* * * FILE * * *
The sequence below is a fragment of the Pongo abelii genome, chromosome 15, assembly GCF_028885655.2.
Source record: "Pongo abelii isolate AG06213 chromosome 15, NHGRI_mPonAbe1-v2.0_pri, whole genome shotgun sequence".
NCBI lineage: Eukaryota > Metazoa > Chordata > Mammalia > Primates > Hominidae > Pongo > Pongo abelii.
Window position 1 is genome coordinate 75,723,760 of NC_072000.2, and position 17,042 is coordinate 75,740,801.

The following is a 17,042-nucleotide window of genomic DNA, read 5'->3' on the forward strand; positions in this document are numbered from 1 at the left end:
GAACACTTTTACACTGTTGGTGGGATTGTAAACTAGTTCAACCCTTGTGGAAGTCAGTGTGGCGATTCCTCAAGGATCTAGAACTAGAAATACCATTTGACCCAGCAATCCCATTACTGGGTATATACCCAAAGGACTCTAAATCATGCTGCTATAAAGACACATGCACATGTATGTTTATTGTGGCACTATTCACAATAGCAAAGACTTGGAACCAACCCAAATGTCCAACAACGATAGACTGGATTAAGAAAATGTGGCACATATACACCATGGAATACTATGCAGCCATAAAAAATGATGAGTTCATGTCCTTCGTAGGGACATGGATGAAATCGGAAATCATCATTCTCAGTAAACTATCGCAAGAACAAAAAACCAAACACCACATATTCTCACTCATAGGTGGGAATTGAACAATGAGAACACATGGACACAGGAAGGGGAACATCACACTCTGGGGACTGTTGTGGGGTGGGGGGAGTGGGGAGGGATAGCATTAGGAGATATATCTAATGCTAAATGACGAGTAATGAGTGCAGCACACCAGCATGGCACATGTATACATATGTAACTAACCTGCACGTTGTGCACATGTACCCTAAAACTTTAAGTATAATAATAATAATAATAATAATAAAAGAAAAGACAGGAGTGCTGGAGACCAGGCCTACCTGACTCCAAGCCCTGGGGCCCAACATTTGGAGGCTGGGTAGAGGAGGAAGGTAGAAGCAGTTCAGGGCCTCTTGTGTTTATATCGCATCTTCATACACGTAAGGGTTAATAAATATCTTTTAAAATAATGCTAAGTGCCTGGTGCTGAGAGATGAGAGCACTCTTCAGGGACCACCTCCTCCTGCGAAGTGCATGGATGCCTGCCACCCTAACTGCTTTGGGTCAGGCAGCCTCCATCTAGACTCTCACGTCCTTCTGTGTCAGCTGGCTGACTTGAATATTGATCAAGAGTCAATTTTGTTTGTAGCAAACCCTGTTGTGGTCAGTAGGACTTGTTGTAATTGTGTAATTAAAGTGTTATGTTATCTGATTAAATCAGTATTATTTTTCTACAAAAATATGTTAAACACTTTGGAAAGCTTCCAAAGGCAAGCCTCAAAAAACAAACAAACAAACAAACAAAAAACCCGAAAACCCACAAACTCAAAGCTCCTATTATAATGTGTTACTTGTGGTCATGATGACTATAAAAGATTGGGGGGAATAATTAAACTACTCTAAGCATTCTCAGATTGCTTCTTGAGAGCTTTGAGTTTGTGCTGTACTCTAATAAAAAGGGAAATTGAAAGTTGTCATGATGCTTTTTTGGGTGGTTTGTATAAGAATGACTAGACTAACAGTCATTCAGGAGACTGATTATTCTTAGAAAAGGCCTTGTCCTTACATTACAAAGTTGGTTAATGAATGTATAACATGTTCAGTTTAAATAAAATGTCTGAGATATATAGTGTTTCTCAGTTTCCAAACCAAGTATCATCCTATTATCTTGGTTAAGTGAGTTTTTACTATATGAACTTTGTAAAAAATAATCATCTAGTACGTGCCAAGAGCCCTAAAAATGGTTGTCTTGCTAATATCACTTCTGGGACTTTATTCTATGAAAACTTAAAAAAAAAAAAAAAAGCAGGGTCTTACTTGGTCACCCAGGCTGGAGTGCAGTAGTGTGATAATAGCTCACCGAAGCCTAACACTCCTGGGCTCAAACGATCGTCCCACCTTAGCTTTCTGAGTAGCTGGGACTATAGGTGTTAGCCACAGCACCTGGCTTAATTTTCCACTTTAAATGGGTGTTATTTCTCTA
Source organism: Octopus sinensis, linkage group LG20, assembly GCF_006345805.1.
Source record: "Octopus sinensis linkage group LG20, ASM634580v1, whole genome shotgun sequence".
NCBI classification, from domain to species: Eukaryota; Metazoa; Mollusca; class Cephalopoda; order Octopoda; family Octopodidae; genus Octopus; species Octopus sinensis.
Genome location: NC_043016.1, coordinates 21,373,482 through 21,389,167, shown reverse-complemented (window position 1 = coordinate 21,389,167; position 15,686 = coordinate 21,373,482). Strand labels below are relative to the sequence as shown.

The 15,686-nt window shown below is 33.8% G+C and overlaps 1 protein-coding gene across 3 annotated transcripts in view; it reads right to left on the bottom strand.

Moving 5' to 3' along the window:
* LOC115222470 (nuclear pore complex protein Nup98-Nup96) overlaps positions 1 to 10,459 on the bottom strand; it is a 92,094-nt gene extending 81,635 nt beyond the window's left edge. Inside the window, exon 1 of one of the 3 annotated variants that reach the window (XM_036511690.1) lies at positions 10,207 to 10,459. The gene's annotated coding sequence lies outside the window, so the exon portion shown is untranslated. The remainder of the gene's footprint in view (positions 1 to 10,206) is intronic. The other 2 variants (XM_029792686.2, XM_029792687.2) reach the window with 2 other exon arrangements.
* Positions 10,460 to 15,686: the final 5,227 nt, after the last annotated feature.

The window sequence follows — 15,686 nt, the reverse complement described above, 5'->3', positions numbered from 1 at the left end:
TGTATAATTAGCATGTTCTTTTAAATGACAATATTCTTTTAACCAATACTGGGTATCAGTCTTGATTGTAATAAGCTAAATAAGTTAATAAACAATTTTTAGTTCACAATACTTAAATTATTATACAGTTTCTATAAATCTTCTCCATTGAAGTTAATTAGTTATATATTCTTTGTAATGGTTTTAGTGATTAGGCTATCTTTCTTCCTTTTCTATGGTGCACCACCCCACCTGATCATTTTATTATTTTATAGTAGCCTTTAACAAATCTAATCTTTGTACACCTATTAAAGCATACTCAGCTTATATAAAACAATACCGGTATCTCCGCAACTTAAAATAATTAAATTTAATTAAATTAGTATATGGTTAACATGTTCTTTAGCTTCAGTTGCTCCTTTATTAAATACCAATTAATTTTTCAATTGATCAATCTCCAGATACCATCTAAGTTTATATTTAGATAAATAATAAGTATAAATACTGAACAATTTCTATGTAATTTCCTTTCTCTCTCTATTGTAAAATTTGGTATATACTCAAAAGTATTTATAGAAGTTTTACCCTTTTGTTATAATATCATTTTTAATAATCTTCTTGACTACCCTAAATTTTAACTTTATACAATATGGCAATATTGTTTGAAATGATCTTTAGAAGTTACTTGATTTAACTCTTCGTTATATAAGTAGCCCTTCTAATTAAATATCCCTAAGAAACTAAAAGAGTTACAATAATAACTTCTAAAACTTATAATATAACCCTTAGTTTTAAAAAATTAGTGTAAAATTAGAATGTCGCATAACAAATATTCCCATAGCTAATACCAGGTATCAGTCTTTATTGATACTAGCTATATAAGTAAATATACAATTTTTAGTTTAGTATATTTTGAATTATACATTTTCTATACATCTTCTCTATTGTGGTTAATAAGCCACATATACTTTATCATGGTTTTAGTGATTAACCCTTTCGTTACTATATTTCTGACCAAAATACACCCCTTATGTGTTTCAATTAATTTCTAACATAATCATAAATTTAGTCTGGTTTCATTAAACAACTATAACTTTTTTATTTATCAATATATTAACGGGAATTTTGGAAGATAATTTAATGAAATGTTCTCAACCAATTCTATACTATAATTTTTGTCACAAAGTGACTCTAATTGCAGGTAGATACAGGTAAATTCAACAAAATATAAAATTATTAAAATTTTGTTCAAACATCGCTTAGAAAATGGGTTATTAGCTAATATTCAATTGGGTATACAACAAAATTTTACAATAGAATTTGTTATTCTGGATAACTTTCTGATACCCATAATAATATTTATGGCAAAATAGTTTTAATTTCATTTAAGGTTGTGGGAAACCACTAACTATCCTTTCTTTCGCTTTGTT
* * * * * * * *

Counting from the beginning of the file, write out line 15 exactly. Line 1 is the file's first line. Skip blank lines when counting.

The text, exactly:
The window sequence follows — 15,686 nt, the reverse complement described above, 5'->3', positions numbered from 1 at the left end: